The Hawkins-Gignac Foundation says close to 80% of homeowners have carbon monoxide detectors installed, but there is a still an education gap.
More people than ever are protecting their families by installing carbon monoxide alarms.
This comes from the Hawkins-Gignac Foundation - an organization advocating for carbon monoxide awareness.
Executive Director John Gignac says they have had a lot of success getting people on board over the last few years since the Hawkins-Gignac Act came into being.
"Since we've started we had 25%, and now we've got close to 80% of people paying attention. But everybody has to be aware of the fact that it's colourless, odourless, and tasteless, so without an alarm you're never going to know it's in your home."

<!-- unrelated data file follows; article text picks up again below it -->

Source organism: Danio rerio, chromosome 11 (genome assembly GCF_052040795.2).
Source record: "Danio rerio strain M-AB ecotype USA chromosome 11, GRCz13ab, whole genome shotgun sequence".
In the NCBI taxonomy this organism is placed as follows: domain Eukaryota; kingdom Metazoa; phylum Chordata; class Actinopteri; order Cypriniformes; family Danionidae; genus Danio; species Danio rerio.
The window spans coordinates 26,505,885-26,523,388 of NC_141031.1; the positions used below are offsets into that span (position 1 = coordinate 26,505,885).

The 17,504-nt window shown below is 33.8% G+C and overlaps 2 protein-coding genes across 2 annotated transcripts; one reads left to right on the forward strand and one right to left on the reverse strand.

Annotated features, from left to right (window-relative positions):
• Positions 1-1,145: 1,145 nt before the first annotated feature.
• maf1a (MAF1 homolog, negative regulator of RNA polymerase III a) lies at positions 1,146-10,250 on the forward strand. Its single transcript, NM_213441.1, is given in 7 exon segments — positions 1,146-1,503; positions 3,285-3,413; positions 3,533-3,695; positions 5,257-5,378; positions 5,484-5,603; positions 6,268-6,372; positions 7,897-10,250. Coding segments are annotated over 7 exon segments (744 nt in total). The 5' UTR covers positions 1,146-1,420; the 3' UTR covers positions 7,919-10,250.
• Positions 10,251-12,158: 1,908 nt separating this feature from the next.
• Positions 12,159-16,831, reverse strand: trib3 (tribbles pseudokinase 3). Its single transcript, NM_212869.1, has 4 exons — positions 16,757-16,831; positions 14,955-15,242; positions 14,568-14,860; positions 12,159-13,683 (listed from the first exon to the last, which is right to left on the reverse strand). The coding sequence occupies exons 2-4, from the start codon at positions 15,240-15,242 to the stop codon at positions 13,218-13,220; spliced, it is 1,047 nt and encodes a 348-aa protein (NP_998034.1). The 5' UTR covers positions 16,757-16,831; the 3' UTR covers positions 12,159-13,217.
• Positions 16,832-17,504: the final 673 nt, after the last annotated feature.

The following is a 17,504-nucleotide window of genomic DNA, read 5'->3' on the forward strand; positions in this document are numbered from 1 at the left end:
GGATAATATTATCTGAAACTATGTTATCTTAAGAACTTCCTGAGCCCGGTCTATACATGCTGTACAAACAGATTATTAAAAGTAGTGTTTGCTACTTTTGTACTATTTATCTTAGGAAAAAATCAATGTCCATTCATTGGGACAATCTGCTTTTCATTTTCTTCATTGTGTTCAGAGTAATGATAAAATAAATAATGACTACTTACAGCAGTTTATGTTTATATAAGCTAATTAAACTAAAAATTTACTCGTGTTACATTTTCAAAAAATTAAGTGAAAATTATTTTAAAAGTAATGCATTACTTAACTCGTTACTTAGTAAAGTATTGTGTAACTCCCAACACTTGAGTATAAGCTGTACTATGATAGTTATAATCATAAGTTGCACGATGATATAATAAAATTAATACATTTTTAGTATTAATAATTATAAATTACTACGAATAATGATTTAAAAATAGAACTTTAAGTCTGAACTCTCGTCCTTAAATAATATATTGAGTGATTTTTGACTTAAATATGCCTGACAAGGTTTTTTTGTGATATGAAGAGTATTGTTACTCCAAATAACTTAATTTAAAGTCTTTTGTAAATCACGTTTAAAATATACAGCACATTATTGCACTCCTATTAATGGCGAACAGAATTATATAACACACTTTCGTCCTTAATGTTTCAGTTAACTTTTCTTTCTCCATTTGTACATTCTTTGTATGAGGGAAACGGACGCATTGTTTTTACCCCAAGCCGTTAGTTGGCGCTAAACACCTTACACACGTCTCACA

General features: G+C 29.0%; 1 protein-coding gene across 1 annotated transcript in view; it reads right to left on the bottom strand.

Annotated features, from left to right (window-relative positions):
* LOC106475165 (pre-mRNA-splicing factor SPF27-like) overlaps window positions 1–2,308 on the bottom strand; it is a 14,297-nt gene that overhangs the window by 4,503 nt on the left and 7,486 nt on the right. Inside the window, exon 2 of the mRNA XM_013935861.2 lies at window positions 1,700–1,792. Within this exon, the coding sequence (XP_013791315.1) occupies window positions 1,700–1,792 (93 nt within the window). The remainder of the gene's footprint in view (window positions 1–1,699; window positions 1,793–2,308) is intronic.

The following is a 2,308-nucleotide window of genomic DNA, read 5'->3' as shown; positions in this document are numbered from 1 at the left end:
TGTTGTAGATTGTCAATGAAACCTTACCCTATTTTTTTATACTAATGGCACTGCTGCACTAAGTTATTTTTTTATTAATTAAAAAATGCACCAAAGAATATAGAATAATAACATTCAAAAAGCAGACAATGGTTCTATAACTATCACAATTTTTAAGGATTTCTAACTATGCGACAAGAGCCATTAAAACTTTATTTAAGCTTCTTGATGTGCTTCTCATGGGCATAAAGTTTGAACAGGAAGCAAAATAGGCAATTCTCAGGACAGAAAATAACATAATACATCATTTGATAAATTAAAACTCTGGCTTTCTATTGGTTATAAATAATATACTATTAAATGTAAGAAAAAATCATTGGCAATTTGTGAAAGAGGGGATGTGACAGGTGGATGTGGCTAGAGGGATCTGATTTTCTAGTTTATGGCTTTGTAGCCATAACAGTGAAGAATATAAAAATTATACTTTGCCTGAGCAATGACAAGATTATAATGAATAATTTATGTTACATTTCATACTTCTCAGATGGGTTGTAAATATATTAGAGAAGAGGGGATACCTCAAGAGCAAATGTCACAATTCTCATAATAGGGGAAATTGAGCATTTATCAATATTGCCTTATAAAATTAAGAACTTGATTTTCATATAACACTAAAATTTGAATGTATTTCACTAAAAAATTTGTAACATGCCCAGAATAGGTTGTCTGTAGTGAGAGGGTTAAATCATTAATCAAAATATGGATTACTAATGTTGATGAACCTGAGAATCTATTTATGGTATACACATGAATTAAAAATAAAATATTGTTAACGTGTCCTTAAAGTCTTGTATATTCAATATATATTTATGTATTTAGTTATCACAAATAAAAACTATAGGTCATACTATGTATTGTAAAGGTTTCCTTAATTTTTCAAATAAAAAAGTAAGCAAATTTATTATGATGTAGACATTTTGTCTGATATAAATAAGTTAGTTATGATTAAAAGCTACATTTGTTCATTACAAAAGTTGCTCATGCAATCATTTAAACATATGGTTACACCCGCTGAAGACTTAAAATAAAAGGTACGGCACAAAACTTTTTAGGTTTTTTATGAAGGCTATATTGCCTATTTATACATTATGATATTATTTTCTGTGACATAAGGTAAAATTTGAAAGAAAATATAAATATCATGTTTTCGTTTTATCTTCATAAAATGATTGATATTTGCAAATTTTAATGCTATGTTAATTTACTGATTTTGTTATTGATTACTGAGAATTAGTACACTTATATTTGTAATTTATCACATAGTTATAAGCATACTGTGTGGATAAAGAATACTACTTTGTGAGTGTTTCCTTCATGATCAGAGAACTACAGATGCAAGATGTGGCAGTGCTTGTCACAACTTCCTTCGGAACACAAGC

The Hawkins-Gignac Act requires all homes with a source of carbon monoxide to install the alarms. It is named after Laurie Hawkins, her husband Richard, and their children Cassie and Jordan who died of carbon monoxide poisoning in December of 2008.
Gignac says now that more people have the alarms, the next step is making sure they are properly maintained.
"They only last for 10 years and everybody is not aware of that. The CO and the smoke alarms, whether it be hardwired, battery operated, or plug in; they have to be replaced every ten years."
To find out more about carbon monoxide and the work of the Hawkins-Gignac Foundation go to endthesilence.ca